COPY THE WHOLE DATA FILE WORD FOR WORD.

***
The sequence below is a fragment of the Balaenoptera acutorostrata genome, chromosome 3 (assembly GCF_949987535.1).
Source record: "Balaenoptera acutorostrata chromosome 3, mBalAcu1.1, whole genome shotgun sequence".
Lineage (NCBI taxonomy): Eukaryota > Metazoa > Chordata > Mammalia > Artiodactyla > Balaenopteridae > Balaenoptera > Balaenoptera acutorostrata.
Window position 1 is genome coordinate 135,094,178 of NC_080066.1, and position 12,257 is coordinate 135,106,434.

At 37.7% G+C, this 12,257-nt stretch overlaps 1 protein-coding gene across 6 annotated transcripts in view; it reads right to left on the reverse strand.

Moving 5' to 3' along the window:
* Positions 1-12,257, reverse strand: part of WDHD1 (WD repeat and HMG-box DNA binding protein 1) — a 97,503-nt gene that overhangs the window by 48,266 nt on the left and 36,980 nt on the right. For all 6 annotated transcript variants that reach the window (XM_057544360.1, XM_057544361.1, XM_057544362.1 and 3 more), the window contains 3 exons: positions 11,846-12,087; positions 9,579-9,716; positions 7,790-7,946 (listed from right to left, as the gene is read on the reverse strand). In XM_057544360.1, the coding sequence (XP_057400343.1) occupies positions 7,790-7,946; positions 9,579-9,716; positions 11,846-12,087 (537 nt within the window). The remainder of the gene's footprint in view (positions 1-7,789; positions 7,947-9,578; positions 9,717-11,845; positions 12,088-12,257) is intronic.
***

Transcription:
The sequence below is a fragment of the Balaenoptera acutorostrata genome, chromosome 3 (assembly GCF_949987535.1).
Source record: "Balaenoptera acutorostrata chromosome 3, mBalAcu1.1, whole genome shotgun sequence".
Lineage (NCBI taxonomy): Eukaryota > Metazoa > Chordata > Mammalia > Artiodactyla > Balaenopteridae > Balaenoptera > Balaenoptera acutorostrata.
Window position 1 is genome coordinate 135,094,178 of NC_080066.1, and position 12,257 is coordinate 135,106,434.

At 37.7% G+C, this 12,257-nt stretch overlaps 1 protein-coding gene across 6 annotated transcripts in view; it reads right to left on the reverse strand.

Moving 5' to 3' along the window:
* Positions 1-12,257, reverse strand: part of WDHD1 (WD repeat and HMG-box DNA binding protein 1) — a 97,503-nt gene that overhangs the window by 48,266 nt on the left and 36,980 nt on the right. For all 6 annotated transcript variants that reach the window (XM_057544360.1, XM_057544361.1, XM_057544362.1 and 3 more), the window contains 3 exons: positions 11,846-12,087; positions 9,579-9,716; positions 7,790-7,946 (listed from right to left, as the gene is read on the reverse strand). In XM_057544360.1, the coding sequence (XP_057400343.1) occupies positions 7,790-7,946; positions 9,579-9,716; positions 11,846-12,087 (537 nt within the window). The remainder of the gene's footprint in view (positions 1-7,789; positions 7,947-9,578; positions 9,717-11,845; positions 12,088-12,257) is intronic.